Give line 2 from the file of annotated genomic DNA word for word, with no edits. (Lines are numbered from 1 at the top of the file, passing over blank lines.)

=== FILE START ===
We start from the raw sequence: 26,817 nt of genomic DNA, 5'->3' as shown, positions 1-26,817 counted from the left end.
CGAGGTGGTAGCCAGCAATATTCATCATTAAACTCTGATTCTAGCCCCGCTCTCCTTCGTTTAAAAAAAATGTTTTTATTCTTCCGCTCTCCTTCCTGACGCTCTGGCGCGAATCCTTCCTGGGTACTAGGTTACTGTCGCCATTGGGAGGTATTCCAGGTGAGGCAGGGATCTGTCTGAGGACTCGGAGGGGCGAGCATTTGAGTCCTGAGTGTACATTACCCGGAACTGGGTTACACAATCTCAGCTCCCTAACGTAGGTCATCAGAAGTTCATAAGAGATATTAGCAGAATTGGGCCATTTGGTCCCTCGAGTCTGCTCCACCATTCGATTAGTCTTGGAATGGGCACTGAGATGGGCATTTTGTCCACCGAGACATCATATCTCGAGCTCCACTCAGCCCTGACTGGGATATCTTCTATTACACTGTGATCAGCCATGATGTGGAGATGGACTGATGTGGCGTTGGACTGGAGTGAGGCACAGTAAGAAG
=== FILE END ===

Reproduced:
CGAGGTGGTAGCCAGCAATATTCATCATTAAACTCTGATTCTAGCCCCGCTCTCCTTCGTTTAAAAAAAATGTTTTTATTCTTCCGCTCTCCTTCCTGACGCTCTGGCGCGAATCCTTCCTGGGTACTAGGTTACTGTCGCCATTGGGAGGTATTCCAGGTGAGGCAGGGATCTGTCTGAGGACTCGGAGGGGCGAGCATTTGAGTCCTGAGTGTACATTACCCGGAACTGGGTTACACAATCTCAGCTCCCTAACGTAGGTCATCAGAAGTTCATAAGAGATATTAGCAGAATTGGGCCATTTGGTCCCTCGAGTCTGCTCCACCATTCGATTAGTCTTGGAATGGGCACTGAGATGGGCATTTTGTCCACCGAGACATCATATCTCGAGCTCCACTCAGCCCTGACTGGGATATCTTCTATTACACTGTGATCAGCCATGATGTGGAGATGGACTGATGTGGCGTTGGACTGGAGTGAGGCACAGTAAGAAG